(American, b. 1970)
- Here, 2019
Text Transcript: Here
Hello, my name is Sarah Braman, and I made the sculpture called Here.
I really like repurposing and reusing objects in sculpture. This one is made out of a concrete culvert that would normally be underground draining and carrying water, often around highways and roads. In this piece, I added colored glass fitted into aluminum frames that go in the holes which used to drain the water. I wanted this sculpture to be an invitation to slow down and enjoy the experience of looking. That's why I called the sculpture Here. It's an invitation to take a minute, and be here with the piece, moving around it, and noticing the changes in color and light as you go. Since it's abstract, there isn't a story or narrative you have to know or understand. It's more just about being with the object and looking for what it has to offer you.
Do you notice what you can see through the sculpture? What do you notice that's reflected back at you from the landscape or the people in the windows? What happens when reflections overlap the transparencies? These are the things I really like - these moments of visual confusion where we're not really sure what's going on and what we're seeing. I hope that if you can get caught up in this kind of looking as you move around, it offers a short reprieve from the buzz of what's on your mind and the long list of things you might be worried about today. I always hope that this pause can help us return to our day and be more thoughtful productive, but I'm also just hoping that you get a chance to feel the joy of the color in the same way it feels good to look up at a clear blue sky or feel the green grass.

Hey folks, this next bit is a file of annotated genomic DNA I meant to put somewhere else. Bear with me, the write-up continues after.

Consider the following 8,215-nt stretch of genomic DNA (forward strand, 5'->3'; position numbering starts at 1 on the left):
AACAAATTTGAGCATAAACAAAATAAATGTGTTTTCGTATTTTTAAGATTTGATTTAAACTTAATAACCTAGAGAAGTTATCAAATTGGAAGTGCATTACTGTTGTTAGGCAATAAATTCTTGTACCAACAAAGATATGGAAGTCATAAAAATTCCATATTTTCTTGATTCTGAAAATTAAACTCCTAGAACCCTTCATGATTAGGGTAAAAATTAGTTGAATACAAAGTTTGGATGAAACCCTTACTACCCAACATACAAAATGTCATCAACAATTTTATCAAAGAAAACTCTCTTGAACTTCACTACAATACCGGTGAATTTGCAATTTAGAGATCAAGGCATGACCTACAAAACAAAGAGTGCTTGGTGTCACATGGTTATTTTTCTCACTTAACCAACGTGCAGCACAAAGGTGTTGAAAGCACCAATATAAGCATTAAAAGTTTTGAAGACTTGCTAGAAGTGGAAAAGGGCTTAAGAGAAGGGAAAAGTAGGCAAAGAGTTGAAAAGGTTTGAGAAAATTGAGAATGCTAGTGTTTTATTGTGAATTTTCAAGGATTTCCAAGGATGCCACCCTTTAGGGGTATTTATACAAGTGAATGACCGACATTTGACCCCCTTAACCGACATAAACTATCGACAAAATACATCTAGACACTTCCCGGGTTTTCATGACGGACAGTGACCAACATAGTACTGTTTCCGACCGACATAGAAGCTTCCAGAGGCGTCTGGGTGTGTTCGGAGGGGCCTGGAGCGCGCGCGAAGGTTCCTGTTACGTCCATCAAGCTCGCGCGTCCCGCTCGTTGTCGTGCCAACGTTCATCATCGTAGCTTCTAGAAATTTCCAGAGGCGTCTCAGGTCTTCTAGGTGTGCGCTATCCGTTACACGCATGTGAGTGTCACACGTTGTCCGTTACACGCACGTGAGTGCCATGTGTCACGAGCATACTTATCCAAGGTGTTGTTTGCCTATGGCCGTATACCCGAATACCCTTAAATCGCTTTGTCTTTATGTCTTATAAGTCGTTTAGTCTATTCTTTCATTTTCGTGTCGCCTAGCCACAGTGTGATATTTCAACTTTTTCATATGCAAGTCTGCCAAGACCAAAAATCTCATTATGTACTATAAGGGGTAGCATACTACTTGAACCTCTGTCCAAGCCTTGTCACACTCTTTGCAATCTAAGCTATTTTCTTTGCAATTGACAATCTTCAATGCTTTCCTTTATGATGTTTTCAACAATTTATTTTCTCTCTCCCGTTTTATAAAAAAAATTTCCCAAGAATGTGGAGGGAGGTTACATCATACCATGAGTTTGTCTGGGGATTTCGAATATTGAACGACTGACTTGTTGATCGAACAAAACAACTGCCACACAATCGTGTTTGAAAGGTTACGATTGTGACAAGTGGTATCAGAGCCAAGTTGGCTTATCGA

Thank you so much for taking the time to look and listen, and I hope you enjoy the rest of this fantastic exhibition.
Concrete drainage pipe, powder-coated aluminum frames, laminated glass
Courtesy of the artist and Mitchell-Innes & Nash, New York
Location: Ezekiel W. Cullen Building
Light from the sun projects through the circular, colored glass windows of this industrial form, casting lightly pigmented shadows. This dynamic interplay of light and color can be observed by peering through the windows and walking around the sculpture and will vary depending on the time of day and position of the sun. The effect of the shadows references a sundial, which is an ancient technique of capturing time through the movement of shadows cast by the sun.
As you move around the outside of this sculpture, notice how the mirroring and reflecting of the surface distorts perception. The artist believes that slowing down to encounter the shifting light and color can be a transformative experience.